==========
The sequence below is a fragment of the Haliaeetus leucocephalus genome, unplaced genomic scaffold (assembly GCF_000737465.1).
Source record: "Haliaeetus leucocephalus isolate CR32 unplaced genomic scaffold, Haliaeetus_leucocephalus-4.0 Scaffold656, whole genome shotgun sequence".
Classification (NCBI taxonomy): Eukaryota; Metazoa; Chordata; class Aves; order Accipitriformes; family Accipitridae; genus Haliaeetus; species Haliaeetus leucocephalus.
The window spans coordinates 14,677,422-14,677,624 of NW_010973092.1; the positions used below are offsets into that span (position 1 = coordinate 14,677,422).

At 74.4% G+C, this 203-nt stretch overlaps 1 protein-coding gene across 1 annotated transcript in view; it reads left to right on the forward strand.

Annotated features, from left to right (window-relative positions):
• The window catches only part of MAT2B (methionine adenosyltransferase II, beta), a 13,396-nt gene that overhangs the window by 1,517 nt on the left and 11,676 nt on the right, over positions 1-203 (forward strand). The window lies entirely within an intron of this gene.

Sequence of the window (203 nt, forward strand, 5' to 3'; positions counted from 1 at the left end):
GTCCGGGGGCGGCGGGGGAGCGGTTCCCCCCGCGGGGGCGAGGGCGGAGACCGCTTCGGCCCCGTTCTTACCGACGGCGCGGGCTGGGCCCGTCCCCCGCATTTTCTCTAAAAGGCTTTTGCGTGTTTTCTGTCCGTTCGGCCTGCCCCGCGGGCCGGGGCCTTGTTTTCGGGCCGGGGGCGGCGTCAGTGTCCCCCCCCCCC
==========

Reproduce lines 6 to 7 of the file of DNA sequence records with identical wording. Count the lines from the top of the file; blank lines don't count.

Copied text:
Annotated features, from left to right (window-relative positions):
• The window catches only part of MAT2B (methionine adenosyltransferase II, beta), a 13,396-nt gene that overhangs the window by 1,517 nt on the left and 11,676 nt on the right, over positions 1-203 (forward strand). The window lies entirely within an intron of this gene.